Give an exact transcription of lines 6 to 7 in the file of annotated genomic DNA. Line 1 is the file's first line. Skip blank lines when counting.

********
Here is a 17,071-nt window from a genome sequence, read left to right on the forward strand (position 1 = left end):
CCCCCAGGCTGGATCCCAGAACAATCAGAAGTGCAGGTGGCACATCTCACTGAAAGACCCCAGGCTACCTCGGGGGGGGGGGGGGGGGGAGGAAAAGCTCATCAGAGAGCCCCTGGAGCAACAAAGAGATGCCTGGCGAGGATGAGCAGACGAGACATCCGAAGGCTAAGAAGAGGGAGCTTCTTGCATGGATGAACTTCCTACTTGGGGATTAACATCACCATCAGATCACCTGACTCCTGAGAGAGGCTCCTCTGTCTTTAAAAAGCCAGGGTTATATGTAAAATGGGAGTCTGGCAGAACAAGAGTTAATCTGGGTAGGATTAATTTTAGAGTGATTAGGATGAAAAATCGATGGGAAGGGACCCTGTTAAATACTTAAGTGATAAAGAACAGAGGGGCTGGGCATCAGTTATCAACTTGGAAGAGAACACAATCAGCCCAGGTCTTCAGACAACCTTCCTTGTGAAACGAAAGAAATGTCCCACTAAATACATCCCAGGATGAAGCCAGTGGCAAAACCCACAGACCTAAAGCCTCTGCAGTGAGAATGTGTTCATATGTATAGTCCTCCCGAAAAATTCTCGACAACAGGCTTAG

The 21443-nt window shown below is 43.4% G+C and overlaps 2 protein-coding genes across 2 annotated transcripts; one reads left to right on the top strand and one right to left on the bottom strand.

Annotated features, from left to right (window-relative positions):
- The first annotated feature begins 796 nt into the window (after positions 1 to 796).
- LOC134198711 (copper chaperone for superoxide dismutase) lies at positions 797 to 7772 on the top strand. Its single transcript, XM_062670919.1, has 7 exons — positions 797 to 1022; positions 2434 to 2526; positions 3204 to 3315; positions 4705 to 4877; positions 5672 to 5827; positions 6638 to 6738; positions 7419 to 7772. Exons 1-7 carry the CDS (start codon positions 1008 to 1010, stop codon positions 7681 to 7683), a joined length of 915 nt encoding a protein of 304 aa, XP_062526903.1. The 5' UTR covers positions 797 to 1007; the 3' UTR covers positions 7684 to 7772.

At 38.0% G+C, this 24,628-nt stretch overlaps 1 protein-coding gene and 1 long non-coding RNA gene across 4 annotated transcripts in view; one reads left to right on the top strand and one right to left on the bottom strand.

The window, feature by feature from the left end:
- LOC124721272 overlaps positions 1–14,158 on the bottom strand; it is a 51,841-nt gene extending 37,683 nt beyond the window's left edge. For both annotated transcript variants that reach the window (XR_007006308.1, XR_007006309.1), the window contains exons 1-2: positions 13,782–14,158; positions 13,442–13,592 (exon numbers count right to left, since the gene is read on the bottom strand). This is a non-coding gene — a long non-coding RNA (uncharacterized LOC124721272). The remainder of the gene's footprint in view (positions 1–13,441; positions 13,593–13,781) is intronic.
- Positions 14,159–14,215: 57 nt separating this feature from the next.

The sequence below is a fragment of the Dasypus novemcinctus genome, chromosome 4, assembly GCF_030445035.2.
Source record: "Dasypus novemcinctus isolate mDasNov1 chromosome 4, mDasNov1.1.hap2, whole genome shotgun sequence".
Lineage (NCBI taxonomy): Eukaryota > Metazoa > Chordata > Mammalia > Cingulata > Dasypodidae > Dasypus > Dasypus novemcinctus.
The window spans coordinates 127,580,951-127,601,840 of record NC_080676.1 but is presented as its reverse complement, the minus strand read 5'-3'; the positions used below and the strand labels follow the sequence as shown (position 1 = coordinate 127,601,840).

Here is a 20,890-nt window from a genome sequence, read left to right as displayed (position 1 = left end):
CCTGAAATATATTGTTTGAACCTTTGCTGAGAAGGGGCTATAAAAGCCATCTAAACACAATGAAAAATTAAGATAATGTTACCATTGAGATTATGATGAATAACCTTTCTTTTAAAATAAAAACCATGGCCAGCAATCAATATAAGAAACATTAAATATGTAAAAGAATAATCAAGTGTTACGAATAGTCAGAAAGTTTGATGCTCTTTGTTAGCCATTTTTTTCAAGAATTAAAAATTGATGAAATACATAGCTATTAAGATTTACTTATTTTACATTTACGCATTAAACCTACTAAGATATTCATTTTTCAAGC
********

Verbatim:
- LOC134198711 (copper chaperone for superoxide dismutase) lies at positions 797 to 7772 on the top strand. Its single transcript, XM_062670919.1, has 7 exons — positions 797 to 1022; positions 2434 to 2526; positions 3204 to 3315; positions 4705 to 4877; positions 5672 to 5827; positions 6638 to 6738; positions 7419 to 7772. Exons 1-7 carry the CDS (start codon positions 1008 to 1010, stop codon positions 7681 to 7683), a joined length of 915 nt encoding a protein of 304 aa, XP_062526903.1. The 5' UTR covers positions 797 to 1007; the 3' UTR covers positions 7684 to 7772.

At 38.0% G+C, this 24,628-nt stretch overlaps 1 protein-coding gene and 1 long non-coding RNA gene across 4 annotated transcripts in view; one reads left to right on the top strand and one right to left on the bottom strand.